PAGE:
Urbanizing the Suburbs: Retail's Integral Role in Reshaping the Landscape

Tuesday, October 24, 2017

Real Estate Indicators by HFF senior managing director James Koury and real estate analyst Tucker Burleigh in HFF's Boston office. 

Over the past decade, urbanization has emerged as one of the most impactful trends to hit the real estate industry. This trend, embodied by the live-work-play concept, has been embraced by all demographic cohorts, from millennials to baby boomers to even retirees. While the impact has been most visible in the urban core, Boston’s suburbs are also being transformed, and the inclusion of pedestrian-oriented retail into new and existing projects is playing the integral role. Modernized, high-traffic retail concepts now provide the coveted ability to work, shop, dine and entertain with the same convenience of downtown while being proximate to the region’s top bedroom communities.

The Polaroid Site, Waltham

Waltham is Boston’s top suburban office market; however, the biggest drawback had been a lack of real amenities. Sam Park & Company acquired Polaroid’s former headquarters and planned a 1.5 million-square-foot, mixed-use development, which includes Market Basket, Not Your Average Joe’s, Flank, Starbucks and Jake n Joes. The existing and improving amenity package immediately drew the attention of Clarks, which moved its American headquarters to a new 120,000-square-foot building on the site.

MarketStreet, Lynnfield

Once the Colonial Country Club, MarketStreet Lynnfield is now a mixed-use development that effortlessly incorporates 395,000 square feet of retail, 80,000 square feet of office space, a health club, hotel and 180 apartment homes. Anchored by Whole Foods, Legal C Bar and King’s, MarketStreet features a classic main street, town square and a village green to blend living conveniences, everyday necessities and workplace amenities.

The Point, Littleton

As one of the newest shopping centers in Greater Boston, the developer designed The Point from its inception to be the future of retail. The master-planned 540,000-square-foot development features a dynamic mix of uses, including dining and entertainment, retail, hospitality and Class A office, to drive cross-pollinating demand. Anchored by Market Basket, The Point is home to seven restaurants, four fitness concepts and a 12-screen movie theatre.

The District, Burlington

What once was a 1960s vintage, suburban office park has transformed into the hub of one of Boston’s best amenetized suburban locales. Following its acquisition in 2013, New England Executive Park was rebranded The District and expanded to include a mix of uses – namely six new restaurants, a hotel and a lifestyle space. The success of The District has spurred the injection of dynamic retail into the surrounding office parks as well as the demolition of existing structures in favor of a new wave of retail-centric mixed-use projects, including the Boston area’s first Wegmans grocery store.

Legacy Place, Dedham

Since the late 1950s, the 31-acre property had been owned by theater giant National Amusements, serving as the location of its original drive-in theater and its corporate headquarters. In 2009, the $200 million, 675,000-square-foot, mixed-use Legacy Place debuted. The project features more than 80 shops and entertainment venues the likes of which would normally be found on a city’s most fashionable boulevard. Anchored by Whole Foods, additional retailers include Apple, Soul Cycle, lululemon, Peloton, Pure Barre, sweetgreen, Shake Shack and Showcase Cinema de Lux. Perhaps the most telling accolade is that Amazon Books chose to open one of first locations in Legacy Place.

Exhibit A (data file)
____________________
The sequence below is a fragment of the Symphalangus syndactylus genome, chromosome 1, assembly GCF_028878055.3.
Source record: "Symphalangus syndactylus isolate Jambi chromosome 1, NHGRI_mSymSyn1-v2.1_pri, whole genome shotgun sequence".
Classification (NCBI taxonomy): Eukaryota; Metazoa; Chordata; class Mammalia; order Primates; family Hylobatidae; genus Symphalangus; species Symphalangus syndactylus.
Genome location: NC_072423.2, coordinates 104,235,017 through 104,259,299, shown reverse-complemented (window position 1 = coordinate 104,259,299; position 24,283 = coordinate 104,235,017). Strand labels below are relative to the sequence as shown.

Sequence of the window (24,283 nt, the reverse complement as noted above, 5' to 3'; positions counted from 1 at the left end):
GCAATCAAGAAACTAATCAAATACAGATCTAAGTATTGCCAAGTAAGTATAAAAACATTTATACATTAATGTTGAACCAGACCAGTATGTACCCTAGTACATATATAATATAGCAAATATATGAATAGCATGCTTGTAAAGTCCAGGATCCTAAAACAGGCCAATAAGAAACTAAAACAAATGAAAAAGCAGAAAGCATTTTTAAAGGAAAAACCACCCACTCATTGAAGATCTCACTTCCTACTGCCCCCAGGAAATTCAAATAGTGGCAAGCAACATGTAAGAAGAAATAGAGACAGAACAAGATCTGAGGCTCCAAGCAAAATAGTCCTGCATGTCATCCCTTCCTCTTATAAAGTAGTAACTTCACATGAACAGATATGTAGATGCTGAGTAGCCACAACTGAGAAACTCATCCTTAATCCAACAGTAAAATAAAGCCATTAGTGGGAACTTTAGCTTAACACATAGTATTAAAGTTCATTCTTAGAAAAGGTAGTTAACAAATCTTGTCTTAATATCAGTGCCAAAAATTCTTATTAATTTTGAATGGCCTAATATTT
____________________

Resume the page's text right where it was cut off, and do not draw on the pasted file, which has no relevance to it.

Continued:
The Takeaway

The emergence of urban style retail in Boston’s suburbs is blurring the line between the definition of urban and suburban. Office tenants now have the same choices of where to shop or where to eat, be it downtown or Burlington. Apartment dwellers have the same type of pedestrian access to necessity-based retail destinations in Dedham as they do in Seaport. As the greater retail industry continues to evolve and millennials grow older, Boston’s suburbs will only be further urbanized with the new retail concepts leading the way.

Originally appeared in Northeast Real Estate Business magazine.

About James Koury

James Koury is a senior managing director in the Boston office of HFF with more than 30 years of experience in commercial real estate. His primary focus is retail investment sales throughout the eastern United States. During the course of his career, Mr. Koury has closed the sale of more than 235 shopping centers totaling more than $4 billion and 27 million square feet.

Mr. Koury joined HFF in September 2012. Prior to HFF, he was an executive vice president and partner at CB Richard Ellis. Before joining CBRE, he headed up the retail sales group in Jones Lang LaSalle’s Boston office for 15 years as national director of retail sales, closing such notable transactions as the $377 million portfolio of 18 northeastern grocery-anchored centers in 2007, the 1.4 million-square-foot portfolio sale of 18 Shaw’s grocery-anchored centers in 2001 and the 1.6 million-square-foot sale of the Stop & Shop portfolio in 1996. He is widely recognized as one of the first brokers in the country to focus solely on the sale of shopping centers in 1985.

About Tucker Burleigh

Tucker Burleigh is a real estate analyst in HFF's Boston office. He is primarily responsible for performing financial and market analysis, preparing offering documents and coordinating the due diligence process for both the investment sales and debt placement groups.

Mr. Burleigh joined the firm in October 2016. Prior to joining HFF, he interned in preconstruction management at CH Newton Builders while attending Williams College for his undergraduate degree.

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